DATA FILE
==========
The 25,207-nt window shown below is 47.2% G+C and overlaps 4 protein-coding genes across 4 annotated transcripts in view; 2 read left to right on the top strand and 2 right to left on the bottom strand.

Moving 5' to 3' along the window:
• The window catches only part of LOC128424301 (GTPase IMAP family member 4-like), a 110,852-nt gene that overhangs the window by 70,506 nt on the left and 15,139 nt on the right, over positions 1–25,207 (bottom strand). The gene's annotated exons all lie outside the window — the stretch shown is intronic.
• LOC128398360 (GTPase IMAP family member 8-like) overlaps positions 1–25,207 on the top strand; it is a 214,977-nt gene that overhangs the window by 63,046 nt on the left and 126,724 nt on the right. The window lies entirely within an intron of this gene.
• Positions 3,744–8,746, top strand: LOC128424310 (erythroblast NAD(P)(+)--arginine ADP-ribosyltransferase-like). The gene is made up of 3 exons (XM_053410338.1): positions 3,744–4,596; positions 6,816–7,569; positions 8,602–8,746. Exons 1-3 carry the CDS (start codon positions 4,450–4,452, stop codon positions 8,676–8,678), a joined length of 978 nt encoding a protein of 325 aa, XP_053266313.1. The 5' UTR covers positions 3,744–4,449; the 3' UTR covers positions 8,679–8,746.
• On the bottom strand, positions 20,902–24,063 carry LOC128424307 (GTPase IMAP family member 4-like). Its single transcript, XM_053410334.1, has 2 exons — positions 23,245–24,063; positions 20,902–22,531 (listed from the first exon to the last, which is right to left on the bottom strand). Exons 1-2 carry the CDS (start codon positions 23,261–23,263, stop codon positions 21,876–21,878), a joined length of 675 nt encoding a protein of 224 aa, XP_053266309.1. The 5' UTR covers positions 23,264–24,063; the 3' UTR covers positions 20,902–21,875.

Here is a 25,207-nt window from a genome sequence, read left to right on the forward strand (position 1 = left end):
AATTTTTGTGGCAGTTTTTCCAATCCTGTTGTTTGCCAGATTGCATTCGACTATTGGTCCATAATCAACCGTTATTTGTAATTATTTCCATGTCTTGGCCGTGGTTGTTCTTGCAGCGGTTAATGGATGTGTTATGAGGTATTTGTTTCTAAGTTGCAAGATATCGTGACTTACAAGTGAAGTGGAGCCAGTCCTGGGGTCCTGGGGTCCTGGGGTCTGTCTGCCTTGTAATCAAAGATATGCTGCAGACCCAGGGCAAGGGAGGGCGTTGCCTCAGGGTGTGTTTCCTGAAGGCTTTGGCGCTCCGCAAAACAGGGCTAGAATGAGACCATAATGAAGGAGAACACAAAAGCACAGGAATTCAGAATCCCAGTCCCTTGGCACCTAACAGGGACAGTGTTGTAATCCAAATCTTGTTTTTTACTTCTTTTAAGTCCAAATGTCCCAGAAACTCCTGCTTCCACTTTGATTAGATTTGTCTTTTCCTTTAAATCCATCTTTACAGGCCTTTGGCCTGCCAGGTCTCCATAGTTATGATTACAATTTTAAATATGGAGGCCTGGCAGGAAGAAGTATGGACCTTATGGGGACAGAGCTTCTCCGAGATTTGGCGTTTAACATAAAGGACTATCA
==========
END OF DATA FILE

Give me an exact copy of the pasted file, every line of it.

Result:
The 25,207-nt window shown below is 47.2% G+C and overlaps 4 protein-coding genes across 4 annotated transcripts in view; 2 read left to right on the top strand and 2 right to left on the bottom strand.

Moving 5' to 3' along the window:
• The window catches only part of LOC128424301 (GTPase IMAP family member 4-like), a 110,852-nt gene that overhangs the window by 70,506 nt on the left and 15,139 nt on the right, over positions 1–25,207 (bottom strand). The gene's annotated exons all lie outside the window — the stretch shown is intronic.
• LOC128398360 (GTPase IMAP family member 8-like) overlaps positions 1–25,207 on the top strand; it is a 214,977-nt gene that overhangs the window by 63,046 nt on the left and 126,724 nt on the right. The window lies entirely within an intron of this gene.
• Positions 3,744–8,746, top strand: LOC128424310 (erythroblast NAD(P)(+)--arginine ADP-ribosyltransferase-like). The gene is made up of 3 exons (XM_053410338.1): positions 3,744–4,596; positions 6,816–7,569; positions 8,602–8,746. Exons 1-3 carry the CDS (start codon positions 4,450–4,452, stop codon positions 8,676–8,678), a joined length of 978 nt encoding a protein of 325 aa, XP_053266313.1. The 5' UTR covers positions 3,744–4,449; the 3' UTR covers positions 8,679–8,746.
• On the bottom strand, positions 20,902–24,063 carry LOC128424307 (GTPase IMAP family member 4-like). Its single transcript, XM_053410334.1, has 2 exons — positions 23,245–24,063; positions 20,902–22,531 (listed from the first exon to the last, which is right to left on the bottom strand). Exons 1-2 carry the CDS (start codon positions 23,261–23,263, stop codon positions 21,876–21,878), a joined length of 675 nt encoding a protein of 224 aa, XP_053266309.1. The 5' UTR covers positions 23,264–24,063; the 3' UTR covers positions 20,902–21,875.

Here is a 25,207-nt window from a genome sequence, read left to right on the forward strand (position 1 = left end):
AATTTTTGTGGCAGTTTTTCCAATCCTGTTGTTTGCCAGATTGCATTCGACTATTGGTCCATAATCAACCGTTATTTGTAATTATTTCCATGTCTTGGCCGTGGTTGTTCTTGCAGCGGTTAATGGATGTGTTATGAGGTATTTGTTTCTAAGTTGCAAGATATCGTGACTTACAAGTGAAGTGGAGCCAGTCCTGGGGTCCTGGGGTCCTGGGGTCTGTCTGCCTTGTAATCAAAGATATGCTGCAGACCCAGGGCAAGGGAGGGCGTTGCCTCAGGGTGTGTTTCCTGAAGGCTTTGGCGCTCCGCAAAACAGGGCTAGAATGAGACCATAATGAAGGAGAACACAAAAGCACAGGAATTCAGAATCCCAGTCCCTTGGCACCTAACAGGGACAGTGTTGTAATCCAAATCTTGTTTTTTACTTCTTTTAAGTCCAAATGTCCCAGAAACTCCTGCTTCCACTTTGATTAGATTTGTCTTTTCCTTTAAATCCATCTTTACAGGCCTTTGGCCTGCCAGGTCTCCATAGTTATGATTACAATTTTAAATATGGAGGCCTGGCAGGAAGAAGTATGGACCTTATGGGGACAGAGCTTCTCCGAGATTTGGCGTTTAACATAAAGGACTATCA